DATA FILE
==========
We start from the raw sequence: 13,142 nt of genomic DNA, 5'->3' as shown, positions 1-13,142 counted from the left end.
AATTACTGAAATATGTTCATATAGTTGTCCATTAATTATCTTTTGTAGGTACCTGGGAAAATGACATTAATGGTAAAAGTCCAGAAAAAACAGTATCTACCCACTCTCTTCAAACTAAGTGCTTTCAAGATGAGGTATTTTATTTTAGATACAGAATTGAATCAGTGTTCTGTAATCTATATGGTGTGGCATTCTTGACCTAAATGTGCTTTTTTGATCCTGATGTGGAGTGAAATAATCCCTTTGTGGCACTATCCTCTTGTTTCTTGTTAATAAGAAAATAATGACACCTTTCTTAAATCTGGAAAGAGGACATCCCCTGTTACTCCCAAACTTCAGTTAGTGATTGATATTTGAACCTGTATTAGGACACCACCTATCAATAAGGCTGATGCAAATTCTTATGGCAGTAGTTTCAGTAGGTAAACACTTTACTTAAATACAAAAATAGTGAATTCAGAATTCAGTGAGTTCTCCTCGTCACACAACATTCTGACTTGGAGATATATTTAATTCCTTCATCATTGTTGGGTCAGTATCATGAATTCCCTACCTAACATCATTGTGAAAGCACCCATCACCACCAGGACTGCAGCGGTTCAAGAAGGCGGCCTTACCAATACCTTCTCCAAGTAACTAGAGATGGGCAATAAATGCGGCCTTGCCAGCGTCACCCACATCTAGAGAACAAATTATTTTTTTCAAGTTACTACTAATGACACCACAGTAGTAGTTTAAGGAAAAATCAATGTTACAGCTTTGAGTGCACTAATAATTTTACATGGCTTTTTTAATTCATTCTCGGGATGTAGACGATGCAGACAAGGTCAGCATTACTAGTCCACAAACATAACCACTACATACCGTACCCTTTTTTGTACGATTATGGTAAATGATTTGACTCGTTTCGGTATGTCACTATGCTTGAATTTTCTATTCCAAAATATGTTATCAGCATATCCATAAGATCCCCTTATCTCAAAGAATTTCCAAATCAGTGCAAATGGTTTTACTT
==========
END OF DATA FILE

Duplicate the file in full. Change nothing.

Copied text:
We start from the raw sequence: 13,142 nt of genomic DNA, 5'->3' as shown, positions 1-13,142 counted from the left end.
AATTACTGAAATATGTTCATATAGTTGTCCATTAATTATCTTTTGTAGGTACCTGGGAAAATGACATTAATGGTAAAAGTCCAGAAAAAACAGTATCTACCCACTCTCTTCAAACTAAGTGCTTTCAAGATGAGGTATTTTATTTTAGATACAGAATTGAATCAGTGTTCTGTAATCTATATGGTGTGGCATTCTTGACCTAAATGTGCTTTTTTGATCCTGATGTGGAGTGAAATAATCCCTTTGTGGCACTATCCTCTTGTTTCTTGTTAATAAGAAAATAATGACACCTTTCTTAAATCTGGAAAGAGGACATCCCCTGTTACTCCCAAACTTCAGTTAGTGATTGATATTTGAACCTGTATTAGGACACCACCTATCAATAAGGCTGATGCAAATTCTTATGGCAGTAGTTTCAGTAGGTAAACACTTTACTTAAATACAAAAATAGTGAATTCAGAATTCAGTGAGTTCTCCTCGTCACACAACATTCTGACTTGGAGATATATTTAATTCCTTCATCATTGTTGGGTCAGTATCATGAATTCCCTACCTAACATCATTGTGAAAGCACCCATCACCACCAGGACTGCAGCGGTTCAAGAAGGCGGCCTTACCAATACCTTCTCCAAGTAACTAGAGATGGGCAATAAATGCGGCCTTGCCAGCGTCACCCACATCTAGAGAACAAATTATTTTTTTCAAGTTACTACTAATGACACCACAGTAGTAGTTTAAGGAAAAATCAATGTTACAGCTTTGAGTGCACTAATAATTTTACATGGCTTTTTTAATTCATTCTCGGGATGTAGACGATGCAGACAAGGTCAGCATTACTAGTCCACAAACATAACCACTACATACCGTACCCTTTTTTGTACGATTATGGTAAATGATTTGACTCGTTTCGGTATGTCACTATGCTTGAATTTTCTATTCCAAAATATGTTATCAGCATATCCATAAGATCCCCTTATCTCAAAGAATTTCCAAATCAGTGCAAATGGTTTTACTT